Bitcoin has been on a rally like no other. So we thought we could look at the crypto asset once again and see what's really happening this time around. But like every other story, we need an introduction before we start moving along. So here goes...
Bitcoin isn’t like your regular currency. It’s a digital currency that runs on a blockchain.
1. Nobody controls the currency (no central bank that prints the notes)
2. Nobody decides who gets to transact with the currency (theoretically available to everyone irrespective of their nationality)
3. It provides an unalterable record of all transactions ever committed on the network (nobody can sneak into the network and alter records)
4. And these transactions are anonymous
So clearly there are material benefits in using Bitcoin. But it also comes with a few caveats. For starters, the value of Bitcoin is still susceptible to wild swings and most people believe that this will likely continue for the foreseeable future. Meaning, using it as an actual currency to transact might not be the most prudent thing to do. More importantly, not everybody is convinced Bitcoin is the future. They don’t think it merits any kind of adulation and are confident that it’s all a bubble.
But irrespective of your personal opinions, know this much — Bitcoin has been on a rally like no other. Just a few months back it was hovering at ~$10,000. But by January 1st 2021, it had peaked at ~$32,000. That is quite incredible. And this isn’t the first time it’s happening either. Remember December 2017 — When Bitcoin truly broke into the scene? That was when you couldn’t go a day without some random bloke talking to you about Bitcoin. News media was raving about Bitcoin millionaires. Office boys were discussing cryptos in dining halls. Hell, even that uncle selling LIC policies began taking a keen interest in these things. And then came the big crash. Within just one year it’s price dropped from ~$20,000 to roughly $3,000. It was a massacre. So there’s been some speculation that the new rally will end in catastrophe just like the crash we had a few years back.
However, proponents of Bitcoin argue otherwise. They believe this time it’s different. Last time regular retail investors propped up the price of Bitcoin by hoping to make some extra money on the side. They weren’t in it for the long run and were primarily making a bet because of FOMO — the fear of missing out. But this time, the rally seems to be driven (at least at some level) by participation from institutional investors — supposedly the more sophisticated kind.
As one article notes —
A survey by Fidelity of 800 large institutional investors in the US and Europe found that more than a quarter of them owned Bitcoin. Fidelity, which manages $3.3 trillion in assets, said in August it was launching its first Bitcoin fund.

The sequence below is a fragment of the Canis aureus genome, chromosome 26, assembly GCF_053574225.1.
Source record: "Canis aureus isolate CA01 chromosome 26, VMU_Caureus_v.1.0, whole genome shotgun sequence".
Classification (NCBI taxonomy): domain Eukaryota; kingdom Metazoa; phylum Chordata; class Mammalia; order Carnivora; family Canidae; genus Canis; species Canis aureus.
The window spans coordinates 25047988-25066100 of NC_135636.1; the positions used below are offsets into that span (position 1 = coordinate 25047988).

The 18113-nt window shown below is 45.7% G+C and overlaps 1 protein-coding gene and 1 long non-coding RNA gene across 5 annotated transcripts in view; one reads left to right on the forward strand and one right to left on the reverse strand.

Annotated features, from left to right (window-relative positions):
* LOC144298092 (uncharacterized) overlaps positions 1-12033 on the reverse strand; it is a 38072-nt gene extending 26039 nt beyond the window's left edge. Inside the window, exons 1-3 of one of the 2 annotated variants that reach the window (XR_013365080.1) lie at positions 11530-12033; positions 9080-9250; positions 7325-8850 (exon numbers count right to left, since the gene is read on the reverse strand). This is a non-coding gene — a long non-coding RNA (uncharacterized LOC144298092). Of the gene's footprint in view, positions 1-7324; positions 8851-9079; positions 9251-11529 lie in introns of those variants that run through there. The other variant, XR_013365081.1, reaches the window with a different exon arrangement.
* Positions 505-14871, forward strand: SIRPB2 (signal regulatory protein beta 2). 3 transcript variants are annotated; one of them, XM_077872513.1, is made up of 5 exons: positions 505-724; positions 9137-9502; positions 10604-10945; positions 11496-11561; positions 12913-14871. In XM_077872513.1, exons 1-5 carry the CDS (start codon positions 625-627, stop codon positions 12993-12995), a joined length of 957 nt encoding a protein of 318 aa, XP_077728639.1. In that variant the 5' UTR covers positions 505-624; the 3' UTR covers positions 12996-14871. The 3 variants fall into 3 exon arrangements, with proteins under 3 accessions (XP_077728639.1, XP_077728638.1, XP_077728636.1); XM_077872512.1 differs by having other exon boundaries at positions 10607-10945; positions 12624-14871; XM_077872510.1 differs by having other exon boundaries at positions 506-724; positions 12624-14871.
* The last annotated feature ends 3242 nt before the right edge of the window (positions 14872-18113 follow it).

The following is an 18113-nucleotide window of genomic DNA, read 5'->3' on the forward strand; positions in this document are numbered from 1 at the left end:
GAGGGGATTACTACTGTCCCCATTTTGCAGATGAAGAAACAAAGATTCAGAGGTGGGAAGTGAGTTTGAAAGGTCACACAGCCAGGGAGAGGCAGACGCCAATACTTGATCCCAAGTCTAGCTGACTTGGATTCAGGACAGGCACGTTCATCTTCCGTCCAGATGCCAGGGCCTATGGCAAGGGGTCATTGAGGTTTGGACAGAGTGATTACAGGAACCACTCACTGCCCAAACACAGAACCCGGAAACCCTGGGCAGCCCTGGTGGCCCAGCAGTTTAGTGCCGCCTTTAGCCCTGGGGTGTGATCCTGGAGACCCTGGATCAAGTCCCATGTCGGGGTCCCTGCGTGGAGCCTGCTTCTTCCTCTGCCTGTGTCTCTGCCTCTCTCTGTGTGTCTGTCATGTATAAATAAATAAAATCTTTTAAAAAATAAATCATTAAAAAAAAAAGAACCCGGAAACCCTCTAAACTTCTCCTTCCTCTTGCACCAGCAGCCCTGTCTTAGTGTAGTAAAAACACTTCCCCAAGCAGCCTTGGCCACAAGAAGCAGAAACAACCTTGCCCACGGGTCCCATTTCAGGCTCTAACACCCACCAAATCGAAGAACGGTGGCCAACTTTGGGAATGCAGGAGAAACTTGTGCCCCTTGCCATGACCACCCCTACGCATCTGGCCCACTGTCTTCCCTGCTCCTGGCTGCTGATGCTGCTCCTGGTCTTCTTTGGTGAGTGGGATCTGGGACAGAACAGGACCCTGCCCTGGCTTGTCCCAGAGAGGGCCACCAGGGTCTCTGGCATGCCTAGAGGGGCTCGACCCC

By October there was even more evidence of institutional endorsement. PayPal announced that it would allow customers in the US to buy and sell Bitcoin on its platform and let them purchase items using cryptocurrencies. Soon the price of Bitcoin rallied even further.
But the principal dissidents of Bitcoin note that neither reason is cause to celebrate. They contest that institutional investors are equally susceptible, if not more likely to follow the herd. As one article on Finception notes —
A trait that humans have adopted since time immemorial is the ability to seek out information that aids their survival. These could be social cues that help you fit in or behavioural traits that help you adapt to ambiguous situations. It’s an evolutionary mechanism that prods us to “follow the herd”, lest we stand out. However, when you carry this sentiment over to financial markets, the outcome can prove particularly disastrous especially when large fund houses are also in on the herd.
In a 2005 paper titled “Thy Neighbour’s portfolio,” researchers concluded that a mutual fund manager is more likely to buy (or sell) a particular stock in any quarter if other managers in the same city are buying (or selling) that same stock. This was an attempt to study how investors spread information and ideas about stocks to one another directly, through word‐of‐mouth communication. When information spreads quick enough the surge in buying activity will self reinforce and propel the markets to react even faster setting off a dangerous chain reaction. When the collective conscience of the market finally realises that prices have reached unsustainable levels the sentiment reverses. Such booms and busts are characteristic of all financial markets, regardless of size, location, or even the era in which they exist.
So despite all the optimism surrounding Bitcoin, perhaps it’s prudent to exercise restraint, especially if you are planning to invest a large part of your savings in crypto assets. On the flip side, it no longer seems viable to dismiss the idea of Bitcoin as a scam either. There’s definitely more to this ethereal asset than what meets the eye. So maybe the only question now is — What is it really worth?
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